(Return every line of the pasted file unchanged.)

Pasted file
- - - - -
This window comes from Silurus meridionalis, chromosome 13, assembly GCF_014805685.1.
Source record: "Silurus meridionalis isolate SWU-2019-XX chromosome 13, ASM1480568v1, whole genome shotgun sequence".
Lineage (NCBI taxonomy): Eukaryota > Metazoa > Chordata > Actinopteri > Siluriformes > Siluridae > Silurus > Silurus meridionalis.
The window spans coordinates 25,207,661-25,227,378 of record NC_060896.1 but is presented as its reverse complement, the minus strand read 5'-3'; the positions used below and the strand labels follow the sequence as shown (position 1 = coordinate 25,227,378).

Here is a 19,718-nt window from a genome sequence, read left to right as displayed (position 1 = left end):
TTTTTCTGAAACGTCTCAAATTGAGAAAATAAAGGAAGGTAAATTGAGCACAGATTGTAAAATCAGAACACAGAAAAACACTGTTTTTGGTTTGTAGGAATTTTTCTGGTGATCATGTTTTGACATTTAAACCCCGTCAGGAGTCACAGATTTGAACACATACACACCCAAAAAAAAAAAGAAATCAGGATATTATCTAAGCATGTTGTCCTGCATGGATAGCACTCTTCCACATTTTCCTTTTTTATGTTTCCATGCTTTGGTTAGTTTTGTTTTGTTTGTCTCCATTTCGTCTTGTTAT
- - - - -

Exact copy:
This window comes from Silurus meridionalis, chromosome 13, assembly GCF_014805685.1.
Source record: "Silurus meridionalis isolate SWU-2019-XX chromosome 13, ASM1480568v1, whole genome shotgun sequence".
Lineage (NCBI taxonomy): Eukaryota > Metazoa > Chordata > Actinopteri > Siluriformes > Siluridae > Silurus > Silurus meridionalis.
The window spans coordinates 25,207,661-25,227,378 of record NC_060896.1 but is presented as its reverse complement, the minus strand read 5'-3'; the positions used below and the strand labels follow the sequence as shown (position 1 = coordinate 25,227,378).

Here is a 19,718-nt window from a genome sequence, read left to right as displayed (position 1 = left end):
TTTTTCTGAAACGTCTCAAATTGAGAAAATAAAGGAAGGTAAATTGAGCACAGATTGTAAAATCAGAACACAGAAAAACACTGTTTTTGGTTTGTAGGAATTTTTCTGGTGATCATGTTTTGACATTTAAACCCCGTCAGGAGTCACAGATTTGAACACATACACACCCAAAAAAAAAAAGAAATCAGGATATTATCTAAGCATGTTGTCCTGCATGGATAGCACTCTTCCACATTTTCCTTTTTTATGTTTCCATGCTTTGGTTAGTTTTGTTTTGTTTGTCTCCATTTCGTCTTGTTAT